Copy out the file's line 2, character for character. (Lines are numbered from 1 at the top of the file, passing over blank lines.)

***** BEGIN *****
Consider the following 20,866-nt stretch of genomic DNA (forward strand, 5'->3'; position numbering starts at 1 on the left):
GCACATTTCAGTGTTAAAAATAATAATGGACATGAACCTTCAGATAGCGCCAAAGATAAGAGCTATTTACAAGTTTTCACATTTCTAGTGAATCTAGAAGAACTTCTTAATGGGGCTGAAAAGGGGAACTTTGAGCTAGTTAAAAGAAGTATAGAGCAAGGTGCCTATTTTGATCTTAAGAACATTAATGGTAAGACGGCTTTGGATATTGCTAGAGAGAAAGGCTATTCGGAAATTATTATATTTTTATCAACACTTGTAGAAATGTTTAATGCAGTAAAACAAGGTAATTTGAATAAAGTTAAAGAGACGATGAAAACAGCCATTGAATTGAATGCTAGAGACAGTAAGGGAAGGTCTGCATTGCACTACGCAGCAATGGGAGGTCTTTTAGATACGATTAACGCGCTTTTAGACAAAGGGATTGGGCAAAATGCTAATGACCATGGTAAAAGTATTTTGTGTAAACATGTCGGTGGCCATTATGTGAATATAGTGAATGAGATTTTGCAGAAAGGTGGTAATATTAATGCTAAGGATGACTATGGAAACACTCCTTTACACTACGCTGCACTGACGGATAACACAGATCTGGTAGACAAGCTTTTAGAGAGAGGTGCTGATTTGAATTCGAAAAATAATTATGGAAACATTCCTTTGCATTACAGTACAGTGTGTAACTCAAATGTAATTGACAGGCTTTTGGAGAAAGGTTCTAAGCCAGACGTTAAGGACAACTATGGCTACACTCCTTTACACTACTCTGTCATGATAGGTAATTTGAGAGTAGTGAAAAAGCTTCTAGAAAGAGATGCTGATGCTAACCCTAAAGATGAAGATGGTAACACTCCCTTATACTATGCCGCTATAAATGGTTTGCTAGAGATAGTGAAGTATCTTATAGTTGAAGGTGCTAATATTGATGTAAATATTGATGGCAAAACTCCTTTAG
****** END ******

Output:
GCACATTTCAGTGTTAAAAATAATAATGGACATGAACCTTCAGATAGCGCCAAAGATAAGAGCTATTTACAAGTTTTCACATTTCTAGTGAATCTAGAAGAACTTCTTAATGGGGCTGAAAAGGGGAACTTTGAGCTAGTTAAAAGAAGTATAGAGCAAGGTGCCTATTTTGATCTTAAGAACATTAATGGTAAGACGGCTTTGGATATTGCTAGAGAGAAAGGCTATTCGGAAATTATTATATTTTTATCAACACTTGTAGAAATGTTTAATGCAGTAAAACAAGGTAATTTGAATAAAGTTAAAGAGACGATGAAAACAGCCATTGAATTGAATGCTAGAGACAGTAAGGGAAGGTCTGCATTGCACTACGCAGCAATGGGAGGTCTTTTAGATACGATTAACGCGCTTTTAGACAAAGGGATTGGGCAAAATGCTAATGACCATGGTAAAAGTATTTTGTGTAAACATGTCGGTGGCCATTATGTGAATATAGTGAATGAGATTTTGCAGAAAGGTGGTAATATTAATGCTAAGGATGACTATGGAAACACTCCTTTACACTACGCTGCACTGACGGATAACACAGATCTGGTAGACAAGCTTTTAGAGAGAGGTGCTGATTTGAATTCGAAAAATAATTATGGAAACATTCCTTTGCATTACAGTACAGTGTGTAACTCAAATGTAATTGACAGGCTTTTGGAGAAAGGTTCTAAGCCAGACGTTAAGGACAACTATGGCTACACTCCTTTACACTACTCTGTCATGATAGGTAATTTGAGAGTAGTGAAAAAGCTTCTAGAAAGAGATGCTGATGCTAACCCTAAAGATGAAGATGGTAACACTCCCTTATACTATGCCGCTATAAATGGTTTGCTAGAGATAGTGAAGTATCTTATAGTTGAAGGTGCTAATATTGATGTAAATATTGATGGCAAAACTCCTTTAG